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Neurologist. 2009 Mar;15(2):71-9. doi: 10.1097/NRL.0b013e318188040d.

Understanding memory dysfunction.

Author information

1
Center for Translational Cognitive Neuroscience, Bedford VA Hospital, Bedford, MA 01730, USA. abudson@bu.edu

Abstract

BACKGROUND:

Although traditionally memory has been viewed as a simple concept, converging and complementary evidence from patient studies and more recent neuroimaging research suggest that memory is a collection of mental abilities that use different neuroanatomical systems within the brain. Neurologic injury may cause damage to one or more of these memory systems.

REVIEW SUMMARY:

In this review a number of different memory systems are discussed, including their function, neuroanatomy, and the different disorders that disrupt them. Episodic memory, the most clinically relevant memory system, depends upon the hippocampus and other medial temporal lobe structures, the limbic system, and the frontal lobes. Several other kinds of memory are contrasted with episodic memory, including semantic memory, simple classic conditioning, procedural memory, priming, and working memory.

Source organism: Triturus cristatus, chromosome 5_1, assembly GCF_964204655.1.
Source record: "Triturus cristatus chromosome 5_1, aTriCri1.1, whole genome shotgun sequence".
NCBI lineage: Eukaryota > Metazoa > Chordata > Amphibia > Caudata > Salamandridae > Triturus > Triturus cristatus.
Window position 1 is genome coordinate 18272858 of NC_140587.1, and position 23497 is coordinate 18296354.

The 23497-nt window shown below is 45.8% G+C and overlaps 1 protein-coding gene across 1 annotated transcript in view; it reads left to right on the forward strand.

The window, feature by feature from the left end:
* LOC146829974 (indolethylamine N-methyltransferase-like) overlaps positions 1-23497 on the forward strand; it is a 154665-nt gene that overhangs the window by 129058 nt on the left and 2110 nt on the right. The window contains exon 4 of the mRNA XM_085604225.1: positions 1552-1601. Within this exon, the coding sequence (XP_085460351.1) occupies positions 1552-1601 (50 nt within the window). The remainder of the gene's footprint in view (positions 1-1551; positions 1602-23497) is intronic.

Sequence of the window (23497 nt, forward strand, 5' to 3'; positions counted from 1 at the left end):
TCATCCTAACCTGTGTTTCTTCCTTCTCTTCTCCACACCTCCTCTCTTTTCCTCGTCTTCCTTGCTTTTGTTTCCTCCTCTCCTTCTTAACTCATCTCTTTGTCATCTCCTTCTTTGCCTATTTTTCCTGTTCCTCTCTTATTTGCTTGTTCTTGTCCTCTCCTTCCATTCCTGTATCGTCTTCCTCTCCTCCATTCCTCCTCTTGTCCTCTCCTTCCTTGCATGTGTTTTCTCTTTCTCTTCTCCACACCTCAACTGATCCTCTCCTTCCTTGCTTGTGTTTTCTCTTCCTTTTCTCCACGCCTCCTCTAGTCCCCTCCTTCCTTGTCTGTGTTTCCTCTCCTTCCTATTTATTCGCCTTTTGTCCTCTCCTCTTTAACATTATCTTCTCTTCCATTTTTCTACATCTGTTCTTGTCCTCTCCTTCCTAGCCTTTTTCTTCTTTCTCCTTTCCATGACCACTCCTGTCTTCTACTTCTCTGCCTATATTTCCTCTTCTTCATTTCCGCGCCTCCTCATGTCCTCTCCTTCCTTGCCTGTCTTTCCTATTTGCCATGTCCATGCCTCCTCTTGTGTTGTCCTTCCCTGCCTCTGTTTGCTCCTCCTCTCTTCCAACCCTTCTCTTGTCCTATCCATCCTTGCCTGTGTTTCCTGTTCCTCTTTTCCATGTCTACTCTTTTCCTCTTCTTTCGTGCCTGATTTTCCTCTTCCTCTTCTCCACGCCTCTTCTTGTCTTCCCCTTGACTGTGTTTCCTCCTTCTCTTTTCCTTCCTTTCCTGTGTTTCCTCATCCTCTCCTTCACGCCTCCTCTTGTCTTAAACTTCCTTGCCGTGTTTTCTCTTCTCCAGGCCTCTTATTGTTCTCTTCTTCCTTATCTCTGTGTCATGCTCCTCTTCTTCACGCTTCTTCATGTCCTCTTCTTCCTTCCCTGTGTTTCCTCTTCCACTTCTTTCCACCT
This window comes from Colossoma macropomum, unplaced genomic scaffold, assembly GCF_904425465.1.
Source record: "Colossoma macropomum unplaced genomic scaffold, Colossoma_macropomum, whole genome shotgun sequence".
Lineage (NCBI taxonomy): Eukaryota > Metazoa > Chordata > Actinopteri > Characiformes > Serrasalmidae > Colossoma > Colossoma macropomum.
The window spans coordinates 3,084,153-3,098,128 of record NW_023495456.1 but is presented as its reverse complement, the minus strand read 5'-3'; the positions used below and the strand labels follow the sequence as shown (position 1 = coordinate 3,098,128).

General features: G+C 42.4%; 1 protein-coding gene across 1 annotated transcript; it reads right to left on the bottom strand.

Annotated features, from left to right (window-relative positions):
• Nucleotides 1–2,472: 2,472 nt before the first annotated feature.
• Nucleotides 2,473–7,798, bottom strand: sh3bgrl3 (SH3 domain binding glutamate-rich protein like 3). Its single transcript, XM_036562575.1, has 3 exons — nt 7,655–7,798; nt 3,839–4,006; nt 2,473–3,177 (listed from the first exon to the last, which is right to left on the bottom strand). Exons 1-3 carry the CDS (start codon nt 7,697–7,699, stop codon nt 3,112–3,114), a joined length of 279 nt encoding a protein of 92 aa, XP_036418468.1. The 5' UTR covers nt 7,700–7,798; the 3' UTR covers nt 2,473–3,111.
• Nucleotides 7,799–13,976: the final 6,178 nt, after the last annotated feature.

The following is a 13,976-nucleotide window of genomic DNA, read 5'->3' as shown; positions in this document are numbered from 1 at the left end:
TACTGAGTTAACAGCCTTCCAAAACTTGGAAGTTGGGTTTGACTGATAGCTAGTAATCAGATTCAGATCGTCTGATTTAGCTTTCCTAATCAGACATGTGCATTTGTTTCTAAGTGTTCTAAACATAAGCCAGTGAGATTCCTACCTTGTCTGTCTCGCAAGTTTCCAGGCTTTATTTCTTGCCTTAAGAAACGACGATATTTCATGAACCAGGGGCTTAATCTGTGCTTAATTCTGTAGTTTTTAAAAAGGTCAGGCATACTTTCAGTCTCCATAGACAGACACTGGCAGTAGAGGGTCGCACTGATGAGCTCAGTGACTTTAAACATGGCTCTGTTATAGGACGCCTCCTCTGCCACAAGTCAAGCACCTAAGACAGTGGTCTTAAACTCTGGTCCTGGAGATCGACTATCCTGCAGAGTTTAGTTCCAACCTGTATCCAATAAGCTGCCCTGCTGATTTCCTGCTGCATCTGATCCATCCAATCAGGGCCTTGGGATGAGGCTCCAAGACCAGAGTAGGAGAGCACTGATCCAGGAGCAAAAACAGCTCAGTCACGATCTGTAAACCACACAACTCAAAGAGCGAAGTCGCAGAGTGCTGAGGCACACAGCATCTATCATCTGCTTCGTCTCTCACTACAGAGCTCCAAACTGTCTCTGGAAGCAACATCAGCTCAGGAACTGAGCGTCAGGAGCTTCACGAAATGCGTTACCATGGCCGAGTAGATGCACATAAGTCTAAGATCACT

CONCLUSION:

Improved understanding of these different types of memory will aid the clinician in the diagnosis and treatment of the memory disorders of their patients. As more specific therapeutic strategies are developed for the treatment of diseases which cause memory dysfunction, this knowledge will become increasingly important.

PMID:
19276784
DOI:
10.1097/NRL.0b013e318188040d
[Indexed for MEDLINE]

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